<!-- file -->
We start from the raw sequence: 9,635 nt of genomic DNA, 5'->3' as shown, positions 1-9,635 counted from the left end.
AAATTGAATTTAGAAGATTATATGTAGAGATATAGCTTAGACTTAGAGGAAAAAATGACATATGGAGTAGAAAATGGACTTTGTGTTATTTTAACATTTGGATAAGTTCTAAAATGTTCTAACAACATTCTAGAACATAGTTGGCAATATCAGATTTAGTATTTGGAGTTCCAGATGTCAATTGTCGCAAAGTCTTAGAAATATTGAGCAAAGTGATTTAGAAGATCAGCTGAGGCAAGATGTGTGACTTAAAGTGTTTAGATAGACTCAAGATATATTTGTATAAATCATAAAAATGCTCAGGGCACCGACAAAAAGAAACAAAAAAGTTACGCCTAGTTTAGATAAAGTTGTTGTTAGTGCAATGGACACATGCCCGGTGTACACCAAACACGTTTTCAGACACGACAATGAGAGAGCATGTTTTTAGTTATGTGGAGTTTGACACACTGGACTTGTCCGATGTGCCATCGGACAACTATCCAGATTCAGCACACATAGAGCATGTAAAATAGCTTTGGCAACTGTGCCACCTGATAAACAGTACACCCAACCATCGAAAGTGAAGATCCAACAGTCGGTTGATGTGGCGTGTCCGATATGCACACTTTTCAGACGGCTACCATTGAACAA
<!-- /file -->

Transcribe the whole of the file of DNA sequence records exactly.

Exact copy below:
We start from the raw sequence: 9,635 nt of genomic DNA, 5'->3' as shown, positions 1-9,635 counted from the left end.
AAATTGAATTTAGAAGATTATATGTAGAGATATAGCTTAGACTTAGAGGAAAAAATGACATATGGAGTAGAAAATGGACTTTGTGTTATTTTAACATTTGGATAAGTTCTAAAATGTTCTAACAACATTCTAGAACATAGTTGGCAATATCAGATTTAGTATTTGGAGTTCCAGATGTCAATTGTCGCAAAGTCTTAGAAATATTGAGCAAAGTGATTTAGAAGATCAGCTGAGGCAAGATGTGTGACTTAAAGTGTTTAGATAGACTCAAGATATATTTGTATAAATCATAAAAATGCTCAGGGCACCGACAAAAAGAAACAAAAAAGTTACGCCTAGTTTAGATAAAGTTGTTGTTAGTGCAATGGACACATGCCCGGTGTACACCAAACACGTTTTCAGACACGACAATGAGAGAGCATGTTTTTAGTTATGTGGAGTTTGACACACTGGACTTGTCCGATGTGCCATCGGACAACTATCCAGATTCAGCACACATAGAGCATGTAAAATAGCTTTGGCAACTGTGCCACCTGATAAACAGTACACCCAACCATCGAAAGTGAAGATCCAACAGTCGGTTGATGTGGCGTGTCCGATATGCACACTTTTCAGACGGCTACCATTGAACAA